Nationalist Bulgarians block border gates to stop Turkish passport-holder voters
SOFIAGroups of angry nationalist Bulgarians blocked roads from two border gates to Turkey on March 21 in a bid to prevent voters who hold passports of both countries on the eve of a general election over the weekend.
The crowds, mainly from the Patriotic Union Party, cut the roads with chains and old tires while carrying flags with the slogan “We are defending Bulgaria and Europe,” according to media reports.
Traffic was hampered at the Kapitan Andreevo checkpoint across from the Turkish border gate at Kapıkule, as well as Lesovo across from the Hamzabeyli border gate.
The two main candidates in the election both criticized Turkey on March 20 for what they see as interference in the campaign.
“Our party categorically rejects interference by a foreign country in our interior affairs,” Agence France-Presse quoted Kornelia Ninova from the Socialist Party (BSP) as saying.
“We do not accept comments by Turkey’s social affairs minister, by Turkey’s ambassador [and] by a mayor calling openly for people to vote for a particular party,” she said.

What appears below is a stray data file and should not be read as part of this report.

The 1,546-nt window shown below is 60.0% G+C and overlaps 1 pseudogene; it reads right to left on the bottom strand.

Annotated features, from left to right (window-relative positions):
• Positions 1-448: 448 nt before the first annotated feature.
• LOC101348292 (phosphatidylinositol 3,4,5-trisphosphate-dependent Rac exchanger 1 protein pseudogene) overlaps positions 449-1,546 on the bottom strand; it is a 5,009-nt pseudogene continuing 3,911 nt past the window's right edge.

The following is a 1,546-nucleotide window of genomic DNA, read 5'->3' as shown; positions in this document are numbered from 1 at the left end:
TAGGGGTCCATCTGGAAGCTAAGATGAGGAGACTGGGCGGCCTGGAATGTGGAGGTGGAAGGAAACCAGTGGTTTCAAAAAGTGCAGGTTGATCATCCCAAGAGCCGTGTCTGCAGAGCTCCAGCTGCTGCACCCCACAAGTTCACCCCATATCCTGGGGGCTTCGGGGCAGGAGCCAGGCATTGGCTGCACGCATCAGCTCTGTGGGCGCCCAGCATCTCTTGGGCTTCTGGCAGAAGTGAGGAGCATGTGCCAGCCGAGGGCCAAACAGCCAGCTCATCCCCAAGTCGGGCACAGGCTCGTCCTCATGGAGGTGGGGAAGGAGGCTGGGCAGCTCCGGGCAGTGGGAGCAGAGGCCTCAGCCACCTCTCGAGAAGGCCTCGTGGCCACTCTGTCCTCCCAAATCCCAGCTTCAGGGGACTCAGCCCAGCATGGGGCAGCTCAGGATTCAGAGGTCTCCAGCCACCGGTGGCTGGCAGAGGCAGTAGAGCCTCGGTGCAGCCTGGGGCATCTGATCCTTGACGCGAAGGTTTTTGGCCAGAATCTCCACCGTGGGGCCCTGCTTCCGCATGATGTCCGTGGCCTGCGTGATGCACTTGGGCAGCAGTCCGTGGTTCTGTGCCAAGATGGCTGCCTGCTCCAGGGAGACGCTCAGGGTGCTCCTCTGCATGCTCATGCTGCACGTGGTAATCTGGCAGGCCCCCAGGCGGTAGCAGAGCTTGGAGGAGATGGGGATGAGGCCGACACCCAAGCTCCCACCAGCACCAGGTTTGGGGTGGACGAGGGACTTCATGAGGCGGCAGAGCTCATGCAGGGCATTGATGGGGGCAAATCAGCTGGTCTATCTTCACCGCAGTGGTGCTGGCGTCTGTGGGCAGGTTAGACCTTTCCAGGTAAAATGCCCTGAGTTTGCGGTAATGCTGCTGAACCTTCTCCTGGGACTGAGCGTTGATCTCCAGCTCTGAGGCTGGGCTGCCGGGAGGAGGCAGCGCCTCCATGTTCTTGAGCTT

Ninova was referring to Turkey’s support for Dost, a party for the Turkish minority, which is running in the March 26 general elections for the first time.
The Rights and Freedoms Party (HÖH) is a second party dominated by the Turkish minority but has fallen out of favor with Ankara.
The government in Sofia summoned Turkey’s ambassador and recalled its own envoy from Ankara for consultations last week.
Bulgaria is home to a 700,000-strong Turkish minority. Thousands of Turks with Bulgarian passports reside in Turkey.
Boyko Borissov from the center-right GERB party and a former police chief hoping to serve as prime minister for the third time, took a similar line.
“This interference is unacceptable,” he told AFP. “But we have to press on with diplomacy, with actions that take into account the fact that [Turkey] is our neighbor.”
Tensions between the two countries also come at a time of a wider row between Ankara and the European Union ahead of Turkey’s referendum on April 16 on a charter change.
Borissov said that in this diplomatic spat “comments have been made that will not be forgotten for many years... The confrontation will bring nothing positive in the long term.”
For her part, Ninova commented that “there is aggression on both sides.”